In this study, we explored the effects of the smoothing kernel size (0 – 16 mm) on the statistical maps for T-SPOON, UNSEG and SEG methods. It is known to have significant effects on the results of VBA of DTI data [Jones et al. 2005]. For all smoothing kernel sizes, significant differences were not observed for the SEG method suggesting that this is not a good approach for VBA. Larger clusters were often observed with less smoothing using T-SPOON (i.e., MD and FA with 4 mm smoothing). In general, the regions of significant differences using T-SPOON did not change much as the smoothing kernel was increased above 10 mm. T-SPOON is likely to demonstrate similar behavior with smoothing which would predict that the optimum filter kernel width should be similar to the expected extent of the signal difference (e.g., the matched filter principle). Smoothing can be useful for decreasing the signal variance in a region from poor SNR; however, it can also smooth out critical features like a lesion or a small WM tract, which is clearly undesirable. In particular, smoothing may obscure regional differences in WM FA, which can be quite heterogeneous. The problems of over-smoothing are similar to any region-of-interest based analysis method as VBA is essentially a method for evaluating many regions-of-interest simultaneously. Smoothing also decreases the effective dimensionality of an image which is helpful for reducing the number of multiple comparisons in statistical testing, thereby increasing statistical power. Note that T-SPOON does not alter smoothed signals deep within large regions. It only compensates for the effects of smoothing near region boundaries. Thus, blurred regions with heterogeneous FA will suffer from decreased anatomical specificity. Smoothing will extend signals outside the WM mask boundaries, which may appear undesirable. However, the T-SPOON smoothing compensation will make the smoothed WM signals outside the original WM boundary similar to those within the WM region. Another important consideration for the smoothing kernel width is the expected amount of anatomical misregistration. If anatomical structures are accurately co-registered, then less smoothing may be required. However, in cases of poor registration, larger smoothing kernels are necessary to guarantee the overlap of specific structures. The obvious cost of increased smoothing is a reduction of anatomic specificity as large smoothing kernels increase the likelihood that multiple structures are included in the kernel width. In our study the UNSEG and T-SPOON methods demonstrated similar spatial patterns of group differences, though there were important differences. The T-SPOON MD results show significant differences in the corpus callosum with as little as 2 mm of smoothing, whereas at least 10 mm so smoothing were necessary for the UNSEG VBA and the differences were not as significant.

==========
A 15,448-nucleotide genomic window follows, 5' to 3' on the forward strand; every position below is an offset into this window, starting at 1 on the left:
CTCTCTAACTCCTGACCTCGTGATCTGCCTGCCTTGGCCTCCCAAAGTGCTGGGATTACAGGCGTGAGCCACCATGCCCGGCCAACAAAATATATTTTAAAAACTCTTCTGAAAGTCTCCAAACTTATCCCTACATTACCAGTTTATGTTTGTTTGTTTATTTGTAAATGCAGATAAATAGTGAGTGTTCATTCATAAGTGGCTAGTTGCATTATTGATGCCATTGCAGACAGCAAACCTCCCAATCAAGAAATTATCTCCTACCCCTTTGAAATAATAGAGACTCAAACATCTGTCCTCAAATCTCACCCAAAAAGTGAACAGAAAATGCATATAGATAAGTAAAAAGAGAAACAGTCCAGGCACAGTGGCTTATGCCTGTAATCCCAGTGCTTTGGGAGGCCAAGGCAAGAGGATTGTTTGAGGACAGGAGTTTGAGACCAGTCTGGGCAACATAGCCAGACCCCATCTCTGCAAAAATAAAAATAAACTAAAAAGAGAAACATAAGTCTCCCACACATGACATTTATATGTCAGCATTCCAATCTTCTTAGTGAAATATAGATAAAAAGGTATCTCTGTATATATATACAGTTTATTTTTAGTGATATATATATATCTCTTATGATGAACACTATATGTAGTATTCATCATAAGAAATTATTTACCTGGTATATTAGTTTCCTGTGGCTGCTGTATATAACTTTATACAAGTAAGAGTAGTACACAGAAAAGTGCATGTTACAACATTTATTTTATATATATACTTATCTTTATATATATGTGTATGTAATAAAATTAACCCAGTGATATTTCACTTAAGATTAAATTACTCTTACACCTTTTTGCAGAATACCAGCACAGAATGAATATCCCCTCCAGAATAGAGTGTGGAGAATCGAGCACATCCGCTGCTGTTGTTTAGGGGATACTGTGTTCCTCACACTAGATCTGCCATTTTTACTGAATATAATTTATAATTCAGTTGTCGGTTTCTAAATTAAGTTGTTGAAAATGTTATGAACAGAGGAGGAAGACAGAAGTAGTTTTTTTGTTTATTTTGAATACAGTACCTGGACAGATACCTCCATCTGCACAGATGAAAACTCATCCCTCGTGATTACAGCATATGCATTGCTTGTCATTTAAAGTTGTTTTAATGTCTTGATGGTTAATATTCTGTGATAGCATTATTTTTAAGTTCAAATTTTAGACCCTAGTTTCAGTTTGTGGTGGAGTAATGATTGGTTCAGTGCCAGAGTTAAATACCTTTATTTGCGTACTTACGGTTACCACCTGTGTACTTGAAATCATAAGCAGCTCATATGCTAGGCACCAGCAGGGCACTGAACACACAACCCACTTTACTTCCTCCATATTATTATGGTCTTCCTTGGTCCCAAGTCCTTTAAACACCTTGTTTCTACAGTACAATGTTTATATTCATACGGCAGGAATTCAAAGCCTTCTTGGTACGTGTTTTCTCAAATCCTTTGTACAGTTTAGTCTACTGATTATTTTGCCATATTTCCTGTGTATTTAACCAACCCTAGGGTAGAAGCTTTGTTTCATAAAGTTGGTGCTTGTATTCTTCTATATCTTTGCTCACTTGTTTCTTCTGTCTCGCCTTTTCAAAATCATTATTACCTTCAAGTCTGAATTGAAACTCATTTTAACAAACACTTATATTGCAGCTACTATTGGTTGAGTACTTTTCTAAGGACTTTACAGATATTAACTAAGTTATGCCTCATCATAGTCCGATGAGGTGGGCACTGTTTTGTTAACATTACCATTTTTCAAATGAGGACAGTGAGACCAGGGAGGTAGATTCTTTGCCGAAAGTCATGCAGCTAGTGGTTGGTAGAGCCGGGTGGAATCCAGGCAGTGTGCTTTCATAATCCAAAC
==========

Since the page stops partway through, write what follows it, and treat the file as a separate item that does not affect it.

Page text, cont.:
The statistical testing was limited to regions in the average WM map template with a 20% threshold, which was selected arbitrarily. The main effect of this thresholding was to reduce the spurious effects at the edges of the WM and more importantly to reduce the effects of multiple comparisons. The threshold could have been increased further, which would increase statistical power at the expense of losing finer WM structures, particularly at the brain periphery.
The smoothing compensation in T-SPOON bears some similarities to a VBA approach recently proposed by Oakes et al. , which includes the tissue probability map (in this case, the smoothed WM mask) as a covariate in the general linear model (GLM). The main difference is that the co-variate approach weights the smoothed data according to the partial volume effects in the statistical analysis, whereas the T-SPOON method compensates for the smoothing prior to statistical analysis and therefore the compared images should have values more similar to the original data. The results using T-SPOON were compared against those from the covariate method (see Figure 9). The results of the MD group comparison were similar between the covariate method and the T-SPOON approach; however, the FA group comparison did not show any significant differences using the covariate method, whereas T-SPOON showed significant differences in the corpus callosum, superior temporal white matter, and ventral prefrontal white matter regions. Thus, the T-SPOON FA tests were more consistent with previously published studies using ROI based approaches [Alexander et al. 2007a; Lee et al. 2007]. Lowering the statistical threshold from FDR <0.025 to FDR <0.05 yielded more similar group FA difference maps between the covariate and T-SPOON approaches. Thus, we believe that including the tissue probability map in the model decreases the degrees of freedom which weaken the statistical power of the analysis although the covariate method is still effective for removing the partial volume effects from normalization and smoothing.